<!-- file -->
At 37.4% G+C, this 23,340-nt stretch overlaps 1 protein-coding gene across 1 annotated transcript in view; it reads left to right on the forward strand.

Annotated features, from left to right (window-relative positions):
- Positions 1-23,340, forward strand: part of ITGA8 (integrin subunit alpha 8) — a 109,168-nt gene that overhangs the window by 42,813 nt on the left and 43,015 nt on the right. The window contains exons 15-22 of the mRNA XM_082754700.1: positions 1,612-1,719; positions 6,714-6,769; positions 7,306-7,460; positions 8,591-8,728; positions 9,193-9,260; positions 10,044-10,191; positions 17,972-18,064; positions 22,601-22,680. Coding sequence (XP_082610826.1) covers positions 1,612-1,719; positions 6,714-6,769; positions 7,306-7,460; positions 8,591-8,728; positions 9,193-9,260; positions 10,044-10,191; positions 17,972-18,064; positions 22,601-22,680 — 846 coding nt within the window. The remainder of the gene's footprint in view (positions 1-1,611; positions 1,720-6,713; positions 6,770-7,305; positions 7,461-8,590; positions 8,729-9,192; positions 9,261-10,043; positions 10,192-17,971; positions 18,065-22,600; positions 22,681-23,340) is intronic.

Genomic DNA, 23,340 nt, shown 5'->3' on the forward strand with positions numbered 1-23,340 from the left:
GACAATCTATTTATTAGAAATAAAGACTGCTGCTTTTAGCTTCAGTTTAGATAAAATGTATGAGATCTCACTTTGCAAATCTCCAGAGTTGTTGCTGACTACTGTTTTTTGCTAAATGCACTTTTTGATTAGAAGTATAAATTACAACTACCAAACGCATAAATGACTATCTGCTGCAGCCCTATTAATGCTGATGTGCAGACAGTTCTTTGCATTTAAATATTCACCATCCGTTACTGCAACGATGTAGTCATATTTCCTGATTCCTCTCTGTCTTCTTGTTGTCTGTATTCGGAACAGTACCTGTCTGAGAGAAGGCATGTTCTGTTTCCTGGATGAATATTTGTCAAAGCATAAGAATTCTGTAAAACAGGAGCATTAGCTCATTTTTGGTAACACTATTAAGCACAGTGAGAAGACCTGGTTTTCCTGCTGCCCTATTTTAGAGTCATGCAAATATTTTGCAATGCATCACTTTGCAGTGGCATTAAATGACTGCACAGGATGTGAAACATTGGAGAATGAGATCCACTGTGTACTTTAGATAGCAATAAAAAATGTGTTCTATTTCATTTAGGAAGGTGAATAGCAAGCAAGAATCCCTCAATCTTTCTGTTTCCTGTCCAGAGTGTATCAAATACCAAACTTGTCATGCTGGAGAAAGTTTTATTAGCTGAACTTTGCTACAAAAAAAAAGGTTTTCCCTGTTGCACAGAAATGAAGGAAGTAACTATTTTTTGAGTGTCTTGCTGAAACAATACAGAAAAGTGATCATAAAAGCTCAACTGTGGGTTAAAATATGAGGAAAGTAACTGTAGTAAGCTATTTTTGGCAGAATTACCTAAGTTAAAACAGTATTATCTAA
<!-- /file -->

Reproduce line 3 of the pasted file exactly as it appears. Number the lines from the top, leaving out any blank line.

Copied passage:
- Positions 1-23,340, forward strand: part of ITGA8 (integrin subunit alpha 8) — a 109,168-nt gene that overhangs the window by 42,813 nt on the left and 43,015 nt on the right. The window contains exons 15-22 of the mRNA XM_082754700.1: positions 1,612-1,719; positions 6,714-6,769; positions 7,306-7,460; positions 8,591-8,728; positions 9,193-9,260; positions 10,044-10,191; positions 17,972-18,064; positions 22,601-22,680. Coding sequence (XP_082610826.1) covers positions 1,612-1,719; positions 6,714-6,769; positions 7,306-7,460; positions 8,591-8,728; positions 9,193-9,260; positions 10,044-10,191; positions 17,972-18,064; positions 22,601-22,680 — 846 coding nt within the window. The remainder of the gene's footprint in view (positions 1-1,611; positions 1,720-6,713; positions 6,770-7,305; positions 7,461-8,590; positions 8,729-9,192; positions 9,261-10,043; positions 10,192-17,971; positions 18,065-22,600; positions 22,681-23,340) is intronic.